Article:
No one is likely to be surprised to see Nick Bruel's Bad Kitty series on the list of favorites, and seeing the title of Bad Kitty Takes the Test (Roaring Book Press, 2017), in light of all the testing students face, I was intrigued. It seems Kitty has done bad things once too often and must pass a test to continue to be confirmed as a cat. He goes to the testing place to get his instruction on being a cat before he takes the 14 pre-tests to prepare for the final test. (Does that sound a bit familiar?) There are numerous puns and plays on words that actually require some sophisticated knowledge to fully understand. For instance, one of the supposed cats who comes for the test is a chicken with some cat ears attached. The teacher welcomes "Mittens" with, "I hope you didn't have any trouble crossing the road to get here." While I would classify Bad Kitty books as basically graphic novels, the conversation bubbles and language are fairly lengthy and sophisticated. Teachers would enjoy the innuendos about testing in general and can use the popular books for puns, idioms, and other plays on words. I totally enjoyed the book.
This article couldn't be complete without including the latest Diary of a Wimpy Kid book. The 2016 Amulet publication is titled Double Down, which I never really connected to the events of the book. As is true of Jeff Kinney's other books, Gregg is a specialist at finding different ways to get into trouble. Halloween candy is a recurring theme and shows up as corn candy that Gregg wins for his balloon going the furthest and being returned, and gummy worms that he finds hidden in his house. Somehow the pet pig manages to eat the majority of the candy, even though it makes him very sick. But those are just a couple of the crazy events that cause problems. Gregg is grounded so many times, one wonders how he has time for anything else. Gregg's obsession with the Spinetickler's book series by I.M. Spooky indicate Kinney's own sense of humor with his books’ popularity. He includes a parent protest about the books, possibly referencing that Wimpy Kid books are sometimes challenged because of objections to inclusion of body parts and body functions that parents don't appreciate. While considered graphic novels by some, Wimpy Kid books seem to have enough reading in them to support young readers' literacy growth. Even with a male protagonist, these books are very popular at Girls, Inc.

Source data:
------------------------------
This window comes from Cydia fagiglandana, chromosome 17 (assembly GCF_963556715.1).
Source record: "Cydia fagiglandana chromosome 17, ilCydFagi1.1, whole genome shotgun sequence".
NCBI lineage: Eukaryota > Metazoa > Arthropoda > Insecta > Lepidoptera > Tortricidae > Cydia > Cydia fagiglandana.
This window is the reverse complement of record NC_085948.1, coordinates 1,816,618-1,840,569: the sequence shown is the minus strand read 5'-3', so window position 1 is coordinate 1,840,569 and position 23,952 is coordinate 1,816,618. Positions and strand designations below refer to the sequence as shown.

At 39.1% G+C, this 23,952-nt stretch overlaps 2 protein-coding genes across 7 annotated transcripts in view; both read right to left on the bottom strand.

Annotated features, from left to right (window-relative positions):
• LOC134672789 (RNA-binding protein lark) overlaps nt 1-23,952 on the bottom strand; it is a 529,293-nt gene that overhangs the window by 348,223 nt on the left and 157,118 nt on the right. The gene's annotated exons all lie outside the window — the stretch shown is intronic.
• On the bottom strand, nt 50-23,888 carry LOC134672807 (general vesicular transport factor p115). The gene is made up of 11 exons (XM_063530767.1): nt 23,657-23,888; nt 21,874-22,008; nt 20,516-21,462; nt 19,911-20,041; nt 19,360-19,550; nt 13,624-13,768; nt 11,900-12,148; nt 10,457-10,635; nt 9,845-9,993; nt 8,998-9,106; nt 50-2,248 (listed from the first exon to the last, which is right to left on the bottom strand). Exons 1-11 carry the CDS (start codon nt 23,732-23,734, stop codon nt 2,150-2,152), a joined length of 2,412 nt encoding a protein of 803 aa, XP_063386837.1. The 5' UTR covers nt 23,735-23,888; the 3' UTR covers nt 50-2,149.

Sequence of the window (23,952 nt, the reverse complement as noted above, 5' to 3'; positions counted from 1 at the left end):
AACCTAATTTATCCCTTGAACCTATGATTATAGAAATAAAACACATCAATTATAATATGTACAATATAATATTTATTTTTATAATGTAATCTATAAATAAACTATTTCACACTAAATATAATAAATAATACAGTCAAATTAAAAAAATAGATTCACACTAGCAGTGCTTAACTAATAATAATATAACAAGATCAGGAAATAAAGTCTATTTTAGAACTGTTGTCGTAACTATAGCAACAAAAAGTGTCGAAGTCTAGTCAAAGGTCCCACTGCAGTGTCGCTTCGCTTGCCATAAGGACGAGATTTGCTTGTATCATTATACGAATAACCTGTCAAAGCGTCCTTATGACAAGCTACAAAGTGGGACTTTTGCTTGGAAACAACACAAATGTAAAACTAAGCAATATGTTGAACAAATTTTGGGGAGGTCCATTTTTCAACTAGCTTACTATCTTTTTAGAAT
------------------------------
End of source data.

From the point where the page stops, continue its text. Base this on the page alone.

I "read" Jennifer L. and Matthew Holms' most recent Babymouse book Babymouse Goes for the Gold (Random House, 2016) because of the great popularity of these graphic novels with young readers. As was true when I was involved in Children's Choices, Babymouse books are popular with many early readers. I do find that some sophistication is necessary to understand these books. The graphics are mandatory for understanding the happenings, and also for discerning that the captions in squares hold comments of someone/thing outside Babymouse's mind. Babymouse joins a swim team after urging from her mother to be more active. It's not a smooth transition for our protagonist, and as is her classic MO, she has major problems and sees strange creatures in the water. While the title implies that she aims to win a gold medal, that is never close to happening. The book is full of her drama - as is typical of the series. While I don't find the actual reading to be very engaging, the artwork is very entertaining and worth the time in class to analyze illustrations for the subtleties of meaning. Very entertaining.